The very well written dialogue is a game of lines between the two and are beautiful and clever. Surprisingly – or perhaps not –, the one who stands out is von Choltitz being remarkably rational and reasoned to all of Nordling’s attempts to make him change his mind about destroying the city, given that it could not anymore be defended from getting into the hands of Germany’s enemies.
The title describes the movie perfectly, it is all about diplomacy, about negotiations, about reasoning for one’s purpose. However, the end is very bitter and unlikely diplomatic. By ordinary lies and ugly deceit that he would save and protect his family, the consul succeeds in making von Choltitz cancel the detonation of explosives and saves the city. But even like that, it was still the general who made the choice that Paris should continue to live on.
Even though diplomacy is made through any means that one has at his disposal, even though the lives of few may sometimes be sacrificed so that many can live, this is not the meaning, nor the purpose, of diplomacy.
Diplomacy is “the art of dealing with people in a sensitive and tactful way” (Oxford Dictionary). It is about respect, tolerance, and elegance. It is about communication, understanding and interpersonal and international relations. Deceit cancels all of these.
In the end, as in the story about Paris’ liberation, it is all about remarkable people that changed the course of history through diplomacy and negotiations. This makes it possible for all the generations that follow to enjoy the beautiful testimonies of the past, as is the case of the City of Light.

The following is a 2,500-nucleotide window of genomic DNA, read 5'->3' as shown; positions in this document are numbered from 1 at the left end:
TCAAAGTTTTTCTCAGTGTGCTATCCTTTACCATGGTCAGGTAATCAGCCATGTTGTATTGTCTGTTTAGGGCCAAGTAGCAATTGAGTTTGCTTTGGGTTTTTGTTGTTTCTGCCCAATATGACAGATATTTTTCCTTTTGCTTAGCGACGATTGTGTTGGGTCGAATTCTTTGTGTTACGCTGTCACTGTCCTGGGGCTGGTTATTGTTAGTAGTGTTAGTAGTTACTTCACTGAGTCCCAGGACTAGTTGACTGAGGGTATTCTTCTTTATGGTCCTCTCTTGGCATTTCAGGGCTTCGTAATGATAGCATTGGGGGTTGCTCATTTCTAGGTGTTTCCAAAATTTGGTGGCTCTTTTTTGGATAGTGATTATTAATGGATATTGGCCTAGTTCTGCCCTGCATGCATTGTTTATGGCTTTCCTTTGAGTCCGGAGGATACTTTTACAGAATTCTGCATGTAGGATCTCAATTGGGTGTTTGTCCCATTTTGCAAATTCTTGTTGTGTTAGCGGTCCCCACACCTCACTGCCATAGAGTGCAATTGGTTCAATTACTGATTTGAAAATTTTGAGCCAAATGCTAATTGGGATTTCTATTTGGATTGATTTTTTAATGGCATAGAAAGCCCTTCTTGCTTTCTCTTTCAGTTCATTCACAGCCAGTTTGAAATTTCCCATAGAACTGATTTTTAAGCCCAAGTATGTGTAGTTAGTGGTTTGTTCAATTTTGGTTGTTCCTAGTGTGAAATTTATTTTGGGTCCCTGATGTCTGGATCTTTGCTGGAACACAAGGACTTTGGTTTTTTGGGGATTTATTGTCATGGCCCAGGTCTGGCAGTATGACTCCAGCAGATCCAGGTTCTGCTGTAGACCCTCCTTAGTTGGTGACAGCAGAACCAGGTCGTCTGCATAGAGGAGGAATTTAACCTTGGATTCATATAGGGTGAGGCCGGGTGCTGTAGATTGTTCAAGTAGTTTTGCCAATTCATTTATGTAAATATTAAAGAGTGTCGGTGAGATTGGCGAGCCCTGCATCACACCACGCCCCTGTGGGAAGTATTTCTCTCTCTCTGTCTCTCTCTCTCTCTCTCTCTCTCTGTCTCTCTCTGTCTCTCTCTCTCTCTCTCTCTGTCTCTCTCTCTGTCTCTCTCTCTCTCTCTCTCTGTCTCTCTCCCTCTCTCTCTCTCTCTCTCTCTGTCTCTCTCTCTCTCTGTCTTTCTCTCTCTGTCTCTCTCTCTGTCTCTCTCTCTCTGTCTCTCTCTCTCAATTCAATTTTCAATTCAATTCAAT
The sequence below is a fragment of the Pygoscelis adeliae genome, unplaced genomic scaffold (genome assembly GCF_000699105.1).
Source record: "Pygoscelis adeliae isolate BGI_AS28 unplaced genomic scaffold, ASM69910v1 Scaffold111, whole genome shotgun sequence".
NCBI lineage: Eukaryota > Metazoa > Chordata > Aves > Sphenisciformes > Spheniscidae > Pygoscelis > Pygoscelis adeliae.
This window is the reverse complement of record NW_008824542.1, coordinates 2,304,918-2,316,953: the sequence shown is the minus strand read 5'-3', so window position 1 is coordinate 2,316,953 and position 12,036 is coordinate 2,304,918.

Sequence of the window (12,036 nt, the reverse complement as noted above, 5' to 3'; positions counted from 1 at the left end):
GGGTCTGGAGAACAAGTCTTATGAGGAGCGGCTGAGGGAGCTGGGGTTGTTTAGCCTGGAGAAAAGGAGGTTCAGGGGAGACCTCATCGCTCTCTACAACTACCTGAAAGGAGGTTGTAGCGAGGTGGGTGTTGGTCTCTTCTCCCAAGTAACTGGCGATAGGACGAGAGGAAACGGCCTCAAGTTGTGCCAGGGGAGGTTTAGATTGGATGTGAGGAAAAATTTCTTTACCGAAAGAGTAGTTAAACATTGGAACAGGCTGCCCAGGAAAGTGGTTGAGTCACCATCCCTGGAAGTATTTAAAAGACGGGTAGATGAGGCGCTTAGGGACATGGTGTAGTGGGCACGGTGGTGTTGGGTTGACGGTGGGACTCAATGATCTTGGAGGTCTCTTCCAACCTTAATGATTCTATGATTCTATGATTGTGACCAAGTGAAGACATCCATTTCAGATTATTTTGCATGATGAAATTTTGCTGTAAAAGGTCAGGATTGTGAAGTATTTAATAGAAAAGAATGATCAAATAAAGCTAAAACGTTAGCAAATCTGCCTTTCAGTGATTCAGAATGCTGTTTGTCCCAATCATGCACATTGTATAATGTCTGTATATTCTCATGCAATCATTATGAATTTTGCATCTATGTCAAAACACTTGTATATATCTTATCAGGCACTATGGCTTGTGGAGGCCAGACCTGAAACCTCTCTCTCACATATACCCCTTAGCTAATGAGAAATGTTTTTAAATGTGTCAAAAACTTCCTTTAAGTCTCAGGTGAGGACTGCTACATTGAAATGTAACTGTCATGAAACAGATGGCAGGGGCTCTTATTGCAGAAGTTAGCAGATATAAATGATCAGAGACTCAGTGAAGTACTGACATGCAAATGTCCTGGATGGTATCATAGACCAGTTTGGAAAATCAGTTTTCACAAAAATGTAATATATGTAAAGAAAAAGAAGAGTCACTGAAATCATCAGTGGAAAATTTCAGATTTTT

Morris, B. (2016). Why “Is Paris urning?” remains one of the great anti-war epics, Little White Lies. See: https://lwlies.com/articles/is-paris-burning-jean-paul-belmondo-world-war-two/.
History.com Editors. (2010). Paris is liberated after four years of Nazi occupation. History.com. A&E Television Networks. See: https://www.history.com/this-day-in-history/paris-liberated.
Smith, J.E. (2019). The liberation of Paris: how Eisenhower, de Gaulle, and von Choltitz saved the City of Light. New York: Simon & Schuster.
Grey, T. (2014). “Diplomacy” details how Paris was saved in World War II. The Wallstreet Journal. See: https://online.wsj.com/articles/diplomacy-details-how-paris-was-saved-in-world-war-ii-1412784184?reflink=desktopwebshare_permalink.
Marlowe, L. (2014). Low-key diplomatic heroism saved Paris from Hitler’s wrath. The Irish Times. See: https://www.irishtimes.com/news/world/europe/low-key-diplomatic-heroism-saved-paris-from-hitler-s-wrath-1.1737865.
Henry, L. (2019). The liberation of Paris. OSU.EDU. See: https://origins.osu.edu/milestones/the-liberation-of-paris-wwii